The  Strategic  Interest  Group  (SIG)  Innovation  at  the  European  Academy  of  Management (EURAM) aims to:

  • facilitate the  continued  evolution  of  an  open,  inclusive,  international  and  cross- cultural EURAM community of engaged scholars,
  • support scholars  in  designing,  producing  and  disseminating  higher  quality  and impactful research at each stage of their career,
  • influence the development of management education,
  • provide platforms  and  facilitate  networks  for  the  dialogue  between  scholars, reflective practitioners, and policy makers.

The Goal of SIG Innovation is to create an open “learning climate” for all members (juniors and seniors) to reach the goals of EURAM in the field of innovation.


SIG Chairs:

Jan Dul (Rotterdam School of Management Erasmus School) This email address is being protected from spambots. You need JavaScript enabled to view it.
Vivek K. Velamuri (HHL Leipzig Graduate School of Management) This email address is being protected from spambots. You need JavaScript enabled to view it.


For more detail on each track, please download the related document. If you cannot see the whole text on any of the Excel pages, please double-click.


GT 06_00 Innovation General Track

While much knowledge about innovation management has accumulated over the years and some puzzles  have  been  solved,  new  issues  emerge  and  urge  us  to  continue  on  the  journey.  In particular, research is required on the future of innovation for a world of 7, 8 or 9 billion people with rising expectations…towards a better future. We all people – the humanity – are looking for change, changing the offering (product/service), the ways in which it is created and delivered (process innovation), the context and the ways in which it is introduced  to  that  context  (position  innovation)  and  the  overall mental models for thinking about what we are doing (business model or ‘paradigm’ innovation). The general track offers an umbrella for any innovation-related research that does not find a home in the more specific tracks provided below.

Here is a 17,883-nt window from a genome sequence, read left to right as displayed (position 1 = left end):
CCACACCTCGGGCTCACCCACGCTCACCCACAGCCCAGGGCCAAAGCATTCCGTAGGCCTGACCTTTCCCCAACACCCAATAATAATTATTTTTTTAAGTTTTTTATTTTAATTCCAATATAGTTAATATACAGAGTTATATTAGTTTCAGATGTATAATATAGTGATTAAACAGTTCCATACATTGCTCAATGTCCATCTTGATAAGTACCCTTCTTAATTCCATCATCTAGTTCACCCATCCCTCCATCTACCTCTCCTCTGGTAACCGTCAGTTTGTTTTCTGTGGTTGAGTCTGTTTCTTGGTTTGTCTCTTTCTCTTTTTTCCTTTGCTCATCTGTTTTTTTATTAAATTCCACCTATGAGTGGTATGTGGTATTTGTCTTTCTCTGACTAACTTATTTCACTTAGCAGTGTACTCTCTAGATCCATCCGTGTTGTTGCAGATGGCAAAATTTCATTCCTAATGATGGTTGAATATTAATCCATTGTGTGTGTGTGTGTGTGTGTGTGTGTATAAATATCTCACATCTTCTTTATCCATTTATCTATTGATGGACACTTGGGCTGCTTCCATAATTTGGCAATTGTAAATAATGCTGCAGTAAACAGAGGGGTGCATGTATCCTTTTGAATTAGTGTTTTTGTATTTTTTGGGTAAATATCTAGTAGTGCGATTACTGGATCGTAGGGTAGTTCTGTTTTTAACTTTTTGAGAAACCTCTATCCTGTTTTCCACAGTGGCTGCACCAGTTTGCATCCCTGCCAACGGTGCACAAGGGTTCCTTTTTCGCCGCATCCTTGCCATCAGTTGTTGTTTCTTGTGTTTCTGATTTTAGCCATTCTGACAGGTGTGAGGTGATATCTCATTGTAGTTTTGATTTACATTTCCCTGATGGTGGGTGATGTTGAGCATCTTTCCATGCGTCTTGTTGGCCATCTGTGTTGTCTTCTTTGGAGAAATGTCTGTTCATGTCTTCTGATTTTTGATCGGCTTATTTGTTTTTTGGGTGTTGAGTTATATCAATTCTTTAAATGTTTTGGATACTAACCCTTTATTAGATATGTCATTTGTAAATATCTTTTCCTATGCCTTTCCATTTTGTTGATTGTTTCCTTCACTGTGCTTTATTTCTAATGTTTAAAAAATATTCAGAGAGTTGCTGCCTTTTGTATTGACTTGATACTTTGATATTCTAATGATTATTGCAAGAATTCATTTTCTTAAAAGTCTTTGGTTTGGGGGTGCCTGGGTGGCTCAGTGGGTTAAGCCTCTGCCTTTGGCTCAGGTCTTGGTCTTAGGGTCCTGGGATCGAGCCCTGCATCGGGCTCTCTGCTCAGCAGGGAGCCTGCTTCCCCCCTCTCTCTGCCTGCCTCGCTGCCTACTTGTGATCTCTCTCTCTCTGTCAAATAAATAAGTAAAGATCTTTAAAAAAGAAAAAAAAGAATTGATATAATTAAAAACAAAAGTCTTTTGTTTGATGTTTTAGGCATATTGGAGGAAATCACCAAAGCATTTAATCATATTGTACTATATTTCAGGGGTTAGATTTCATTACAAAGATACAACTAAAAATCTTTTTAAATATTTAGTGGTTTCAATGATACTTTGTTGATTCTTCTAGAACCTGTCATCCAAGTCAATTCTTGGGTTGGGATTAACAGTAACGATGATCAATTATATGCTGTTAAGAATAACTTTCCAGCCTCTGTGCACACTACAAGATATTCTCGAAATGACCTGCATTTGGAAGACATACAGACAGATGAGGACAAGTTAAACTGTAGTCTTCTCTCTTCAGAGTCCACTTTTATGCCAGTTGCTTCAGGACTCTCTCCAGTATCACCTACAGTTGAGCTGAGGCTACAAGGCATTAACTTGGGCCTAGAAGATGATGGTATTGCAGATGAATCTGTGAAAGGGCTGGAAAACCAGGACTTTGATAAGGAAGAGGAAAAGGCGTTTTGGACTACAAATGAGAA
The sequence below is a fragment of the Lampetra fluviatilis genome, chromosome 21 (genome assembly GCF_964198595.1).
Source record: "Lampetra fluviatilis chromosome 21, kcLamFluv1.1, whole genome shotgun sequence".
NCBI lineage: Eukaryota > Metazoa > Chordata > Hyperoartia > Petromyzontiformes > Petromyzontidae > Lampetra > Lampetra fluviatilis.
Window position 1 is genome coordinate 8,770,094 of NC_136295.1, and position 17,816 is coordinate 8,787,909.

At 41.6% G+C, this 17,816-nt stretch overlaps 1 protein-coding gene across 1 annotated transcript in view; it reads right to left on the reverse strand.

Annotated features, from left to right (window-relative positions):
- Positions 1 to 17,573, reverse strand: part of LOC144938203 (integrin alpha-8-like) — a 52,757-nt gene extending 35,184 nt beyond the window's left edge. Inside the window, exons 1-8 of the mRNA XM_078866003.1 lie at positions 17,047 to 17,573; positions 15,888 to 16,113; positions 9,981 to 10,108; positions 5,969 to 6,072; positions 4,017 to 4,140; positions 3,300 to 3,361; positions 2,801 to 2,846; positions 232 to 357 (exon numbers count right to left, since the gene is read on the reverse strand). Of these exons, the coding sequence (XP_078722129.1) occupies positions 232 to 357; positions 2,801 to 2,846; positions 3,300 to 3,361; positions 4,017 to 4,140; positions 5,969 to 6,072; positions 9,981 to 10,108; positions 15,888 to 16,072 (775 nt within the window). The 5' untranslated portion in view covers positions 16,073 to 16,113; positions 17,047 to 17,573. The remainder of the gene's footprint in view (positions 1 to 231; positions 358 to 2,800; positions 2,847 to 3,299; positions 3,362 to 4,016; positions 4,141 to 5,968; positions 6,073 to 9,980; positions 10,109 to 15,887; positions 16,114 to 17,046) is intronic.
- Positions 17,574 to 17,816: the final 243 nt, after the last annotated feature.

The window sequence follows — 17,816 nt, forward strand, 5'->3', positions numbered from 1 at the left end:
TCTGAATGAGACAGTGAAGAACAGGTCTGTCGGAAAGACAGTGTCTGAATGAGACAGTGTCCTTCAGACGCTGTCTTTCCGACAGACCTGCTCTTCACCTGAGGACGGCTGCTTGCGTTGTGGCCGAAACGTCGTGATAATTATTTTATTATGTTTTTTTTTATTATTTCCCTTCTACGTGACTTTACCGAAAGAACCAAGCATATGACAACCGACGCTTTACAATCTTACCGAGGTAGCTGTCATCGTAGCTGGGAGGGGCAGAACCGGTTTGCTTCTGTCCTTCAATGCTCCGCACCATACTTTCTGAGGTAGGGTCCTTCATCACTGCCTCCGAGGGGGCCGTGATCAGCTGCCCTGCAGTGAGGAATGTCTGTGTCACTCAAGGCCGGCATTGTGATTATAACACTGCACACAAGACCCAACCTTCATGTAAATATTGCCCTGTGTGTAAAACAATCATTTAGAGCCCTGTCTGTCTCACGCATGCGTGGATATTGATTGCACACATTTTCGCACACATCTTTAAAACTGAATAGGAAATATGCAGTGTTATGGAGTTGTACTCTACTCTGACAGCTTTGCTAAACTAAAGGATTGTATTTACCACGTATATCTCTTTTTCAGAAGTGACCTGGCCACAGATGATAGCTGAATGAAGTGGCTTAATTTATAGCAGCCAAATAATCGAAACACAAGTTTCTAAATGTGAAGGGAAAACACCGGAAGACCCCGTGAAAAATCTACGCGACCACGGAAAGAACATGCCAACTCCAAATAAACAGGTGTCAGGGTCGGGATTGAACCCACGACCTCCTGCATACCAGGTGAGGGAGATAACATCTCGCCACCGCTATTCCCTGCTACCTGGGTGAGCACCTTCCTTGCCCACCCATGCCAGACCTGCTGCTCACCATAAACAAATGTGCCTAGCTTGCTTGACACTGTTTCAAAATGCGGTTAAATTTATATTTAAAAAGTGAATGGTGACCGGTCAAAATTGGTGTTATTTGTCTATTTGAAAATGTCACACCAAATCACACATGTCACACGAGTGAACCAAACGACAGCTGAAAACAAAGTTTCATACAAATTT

ST 06_01 Rethinking the Design Paradigm in Management: Theories, Activities and Organisations

Design issues are addressed in many research fields, e.g. R&D management, engineering design, industrial design, but these research areas are often poorly connected. The aim of this EURAM track is to build a platform for research on design in management that could transform a fragmented debate into an organized and fruitful diversity. We address the following lines of research: history of design, design professions, design as a model of thought, design & creative processes, and design research methodology.

ST 06_02 Business Model Innovation (BMI) (This track is sponsored by both the Innovation SIG and the Strategic Management SIG)

Business models represent a multi-dimensional phenomenon which spans across various units, functions and processes of organisations (DaSilva & Trkman, 2013; Baden-Fuller, 2010). Concurrent research reflects this multi-dimensional nature and investigates business models from different viewpoints in separate streams which so far fail to converge into a common understanding of the topic (George, & Bock, 2011). While strategy scholars operationalize business models as system-level unit of analysis to understand how firms create and deliver value to gain competitive advantage (Teece, 2010), studies in the innovation management field focus more on the role of business models for bringing new products and technologies to markets (Spieth, Schneckenberg & Ricart, 2014; Zott, Amit & Massa, 2011). At the same time, managers struggle to efficiently develop and implement new business models in corporate practice (Chesbrough, 2012). In short, the topic of business models is both important for research and practice, and it offers a range of avenues for further research which conceptualises and integrates its key components into a common framework.

ST 06_03 Standardisation and Innovation